|Incomplete postcranial skeletonc||Owen (1841c; pp. 157–159)||P. continuus||Hythe (Kent); 1840||Lower Greensand||Hythe Formation?||Aptian|
|Tooth||Owen (1850; p. 378, and Table XXXVII: Figs. 16 and 17)||P. interruptus||Valmer, Lewes (East Sussex); ?||Chalk||Newhaven Chalk Formation?||Santonian–lower Campanian|
|Fragmentary lower jaw||Owen (1850; p. 379, and Table XXXVIII: Fig. 3)||P. interruptus||Unknown locality (Kent); ?||Lower Chalk||West Melbury Marly Chalk or the Zig Zag Chalk Formation?||Cenomanian?|
|Tooth||Owen (1851; p. 47, and Table XIV: Fig. 4)||P. continuus||Unknown locality (Kent); ?||Chalk||Chalk Group||? (Upper Cretaceous)|
|Unknown number of teeth||Owen (1851; pp. 55–56, and probably Table X: Figs. 8 and 9)||P. interruptus||Barnwell and “another locality” (Cambridgeshire); ?||Middle and lower Chalk or Chalk-marld||Cambridge Greensand Member of the West Melbury Marly Chalk Fm?||Cenomaniane|
|Eight teeth||Owen (1851; p. 56, and Table XI: Figs. 1–7)||P. interruptus||Lewes (East Sussex); 1847||Lower Chalk||Glauconitic Marl Member of the West Melbury Marly Chalk Formation||Cenomanian|
|Tooth||Owen (1851; p. 57, and Table XI: Fig. 8)||P. continuus?||Houghton, near Arundel (West Sussex); 1850||Lower Chalk||West Melbury Marly Chalk or the Zig Zag Chalk Formation||Cenomanian|
|Fragmentary lower jaw||Owen (1851; p. 58, and Table XVI)||Polyptychodon||Burham Chalk-pit (Kent); ?||Chalk of Kent||Zig Zag Chalk Formation (alternatively the upper section of the West Melbury Marly Chalk Fm or the lowest members of the Holywell Nodular Chalk Fm)||Cenomanian–lower Turonian|
|Unknown number of teeth||Owen (1851; p. 58, and Table X: Figs. 8 and 9)||P. interruptus||Cambridge (Cambridgeshire); ?||Upper Greensand||Cambridge Greensand Member of the West Melbury Marly Chalk Formation||Lower Cenomaniane|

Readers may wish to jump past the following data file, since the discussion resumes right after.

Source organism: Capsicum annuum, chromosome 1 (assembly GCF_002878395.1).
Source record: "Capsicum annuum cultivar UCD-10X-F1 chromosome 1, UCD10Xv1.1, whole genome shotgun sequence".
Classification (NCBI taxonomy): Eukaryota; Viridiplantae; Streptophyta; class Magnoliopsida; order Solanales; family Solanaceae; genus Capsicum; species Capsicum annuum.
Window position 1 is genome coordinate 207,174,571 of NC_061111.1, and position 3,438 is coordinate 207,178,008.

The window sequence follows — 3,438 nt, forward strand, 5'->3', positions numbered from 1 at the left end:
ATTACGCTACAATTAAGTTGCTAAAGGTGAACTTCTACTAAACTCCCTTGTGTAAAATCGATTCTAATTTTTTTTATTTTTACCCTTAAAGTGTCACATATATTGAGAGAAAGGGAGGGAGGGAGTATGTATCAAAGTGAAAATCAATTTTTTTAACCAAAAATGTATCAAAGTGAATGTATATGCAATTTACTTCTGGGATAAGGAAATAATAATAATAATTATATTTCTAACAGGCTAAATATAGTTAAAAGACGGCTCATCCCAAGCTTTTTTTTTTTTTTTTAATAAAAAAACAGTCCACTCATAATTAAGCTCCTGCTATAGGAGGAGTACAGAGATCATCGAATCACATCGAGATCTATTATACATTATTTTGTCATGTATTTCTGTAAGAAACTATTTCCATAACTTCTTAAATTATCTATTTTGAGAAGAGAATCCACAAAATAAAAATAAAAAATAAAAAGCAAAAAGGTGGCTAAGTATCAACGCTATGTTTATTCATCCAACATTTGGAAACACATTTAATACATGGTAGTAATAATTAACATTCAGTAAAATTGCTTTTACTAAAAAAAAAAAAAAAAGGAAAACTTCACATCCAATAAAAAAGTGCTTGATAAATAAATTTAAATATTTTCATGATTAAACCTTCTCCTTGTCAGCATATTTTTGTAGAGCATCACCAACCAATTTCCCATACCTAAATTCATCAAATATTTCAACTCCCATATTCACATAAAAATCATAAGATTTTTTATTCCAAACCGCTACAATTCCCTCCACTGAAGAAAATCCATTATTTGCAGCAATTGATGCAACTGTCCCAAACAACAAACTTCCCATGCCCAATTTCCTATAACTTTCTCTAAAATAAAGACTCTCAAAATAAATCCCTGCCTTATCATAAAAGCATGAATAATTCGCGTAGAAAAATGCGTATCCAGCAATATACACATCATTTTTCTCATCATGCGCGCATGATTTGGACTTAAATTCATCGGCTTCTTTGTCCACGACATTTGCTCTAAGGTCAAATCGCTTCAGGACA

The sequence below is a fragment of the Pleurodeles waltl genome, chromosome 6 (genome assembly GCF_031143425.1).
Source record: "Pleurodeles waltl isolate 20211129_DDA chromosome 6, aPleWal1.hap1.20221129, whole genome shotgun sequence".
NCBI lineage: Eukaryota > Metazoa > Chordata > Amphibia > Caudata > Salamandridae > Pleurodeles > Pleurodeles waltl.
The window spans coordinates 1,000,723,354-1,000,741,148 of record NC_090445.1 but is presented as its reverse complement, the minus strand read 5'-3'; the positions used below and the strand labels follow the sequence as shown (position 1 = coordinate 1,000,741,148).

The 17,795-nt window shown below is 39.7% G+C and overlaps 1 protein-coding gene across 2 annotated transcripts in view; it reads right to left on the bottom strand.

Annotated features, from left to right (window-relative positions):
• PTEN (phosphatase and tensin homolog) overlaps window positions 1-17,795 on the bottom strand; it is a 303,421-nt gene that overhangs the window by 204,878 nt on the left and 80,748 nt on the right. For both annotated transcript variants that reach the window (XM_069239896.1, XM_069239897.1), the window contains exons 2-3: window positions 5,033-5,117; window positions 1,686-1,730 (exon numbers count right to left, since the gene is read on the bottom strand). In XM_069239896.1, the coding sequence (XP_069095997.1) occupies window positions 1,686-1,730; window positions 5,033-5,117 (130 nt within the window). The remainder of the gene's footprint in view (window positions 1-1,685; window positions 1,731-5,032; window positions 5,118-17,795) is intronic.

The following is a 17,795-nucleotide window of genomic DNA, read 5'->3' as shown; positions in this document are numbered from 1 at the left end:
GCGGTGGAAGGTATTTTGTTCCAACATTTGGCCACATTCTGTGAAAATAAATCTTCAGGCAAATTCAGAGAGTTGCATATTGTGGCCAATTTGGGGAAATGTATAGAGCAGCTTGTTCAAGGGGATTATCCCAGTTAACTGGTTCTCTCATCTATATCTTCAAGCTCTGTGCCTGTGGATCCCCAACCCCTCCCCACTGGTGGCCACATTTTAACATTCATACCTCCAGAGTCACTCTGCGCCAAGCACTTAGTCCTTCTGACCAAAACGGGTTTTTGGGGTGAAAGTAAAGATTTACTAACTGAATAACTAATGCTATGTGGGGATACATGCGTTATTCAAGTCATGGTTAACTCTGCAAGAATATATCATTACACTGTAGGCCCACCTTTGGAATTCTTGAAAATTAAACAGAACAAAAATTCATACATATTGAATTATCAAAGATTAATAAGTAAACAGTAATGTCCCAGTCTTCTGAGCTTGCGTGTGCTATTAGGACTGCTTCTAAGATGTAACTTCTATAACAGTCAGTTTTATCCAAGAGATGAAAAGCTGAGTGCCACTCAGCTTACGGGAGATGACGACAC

|Incomplete cranial material||Owen (1860a; p. 262)||P. interruptus||Dorking (Surrey); ?||Lower Chalk||West Melbury Marly Chalk, Zig Zag Chalk, Holywell Nodular Chalk or the New Pit Chalk Formation||Cenomanian–middle Turonian|
|Teeth and vertebrae||Owen (1860a; p. 262)||Polyptychodon||Cambridge (Cambridgeshire); ?||Upper Greensand||Cambridge Greensand Member of the West Melbury Marly Chalk Formation||Lower Cenomaniane|
|Unspecified limb bones||Owen (1860a; p. 263)||Polyptychodon||Cambridge (Cambridgeshire); ?||Greensand beds||Cambridge Greensand Member of the West Melbury Marly Chalk Formation||Lower Cenomaniane|
|Phalanges||Owen (1860a; p. 263)||Polyptychodon||Unknown locality (Kent); ?||Chalk||Chalk Group||? (Upper Cretaceous)|
|Unspecified number of teeth||Owen (1860a; p. 263)||Polyptychodon||Fromef (Somerset); ?||Chalk||Chalk Group||? (Upper Cretaceous)|
|Dorsal vertebra||Owen (1861; p. 23)||P. interruptus||Cambridge (Cambridgeshire); ?||Upper Greensand||Cambridge Greensand Member of the West Melbury Marly Chalk Formation||Lower Cenomaniane|
|Fragmentary ribs||Owen (1861; p. 23; Table V: Fig. 3)||P. interruptus||Cambridge (Cambridgeshire); ?||Upper Greensand||Cambridge Greensand Member of the West Melbury Marly Chalk Formation||Lower Cenomaniane|
|Three teethg||Seeley (1869; p. 3)||P. interruptus||Halling (Kent); ?||Chalk||Plenus Marls Member of the Holywell Nodular Chalk Formation?||Upper Cenomanian|
|Two teethg||Seeley (1869; p. 3)||P. interruptus||Offhamf (Kent); ?||Chalk||Chalk Group||? (Upper Cretaceous)|